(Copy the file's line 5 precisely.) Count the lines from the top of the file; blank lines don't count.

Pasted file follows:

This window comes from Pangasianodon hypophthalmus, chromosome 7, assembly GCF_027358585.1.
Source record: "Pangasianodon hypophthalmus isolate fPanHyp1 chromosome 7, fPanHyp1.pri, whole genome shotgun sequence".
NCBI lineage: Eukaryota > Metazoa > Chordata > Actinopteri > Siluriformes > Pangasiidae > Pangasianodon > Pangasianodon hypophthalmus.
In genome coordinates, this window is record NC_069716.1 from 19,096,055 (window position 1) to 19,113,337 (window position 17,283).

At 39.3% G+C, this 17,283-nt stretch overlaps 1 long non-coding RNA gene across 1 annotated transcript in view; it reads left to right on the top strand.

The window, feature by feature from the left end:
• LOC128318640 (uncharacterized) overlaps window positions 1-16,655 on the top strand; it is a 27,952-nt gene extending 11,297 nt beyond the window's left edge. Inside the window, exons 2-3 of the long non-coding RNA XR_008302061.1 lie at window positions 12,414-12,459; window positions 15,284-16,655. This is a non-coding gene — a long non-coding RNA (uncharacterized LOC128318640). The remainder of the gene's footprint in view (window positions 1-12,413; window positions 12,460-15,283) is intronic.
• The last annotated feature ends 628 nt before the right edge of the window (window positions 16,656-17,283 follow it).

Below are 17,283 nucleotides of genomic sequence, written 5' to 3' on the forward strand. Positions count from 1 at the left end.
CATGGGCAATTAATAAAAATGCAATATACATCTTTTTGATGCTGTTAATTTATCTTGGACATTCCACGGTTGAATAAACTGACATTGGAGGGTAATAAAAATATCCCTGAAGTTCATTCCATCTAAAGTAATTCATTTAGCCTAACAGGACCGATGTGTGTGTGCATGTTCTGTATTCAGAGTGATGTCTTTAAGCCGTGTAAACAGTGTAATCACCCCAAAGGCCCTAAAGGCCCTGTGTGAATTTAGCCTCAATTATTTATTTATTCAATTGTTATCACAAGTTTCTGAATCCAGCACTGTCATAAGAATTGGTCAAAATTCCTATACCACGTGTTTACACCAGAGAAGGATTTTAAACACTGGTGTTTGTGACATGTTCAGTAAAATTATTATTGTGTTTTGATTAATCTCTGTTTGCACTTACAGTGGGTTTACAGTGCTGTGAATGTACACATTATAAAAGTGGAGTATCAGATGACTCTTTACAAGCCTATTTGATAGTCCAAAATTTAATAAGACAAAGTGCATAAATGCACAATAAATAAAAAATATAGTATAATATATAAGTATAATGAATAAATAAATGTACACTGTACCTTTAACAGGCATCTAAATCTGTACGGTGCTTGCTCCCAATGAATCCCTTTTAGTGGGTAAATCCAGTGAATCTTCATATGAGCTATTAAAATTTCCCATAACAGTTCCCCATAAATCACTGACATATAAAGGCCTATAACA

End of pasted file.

At 39.3% G+C, this 17,283-nt stretch overlaps 1 long non-coding RNA gene across 1 annotated transcript in view; it reads left to right on the top strand.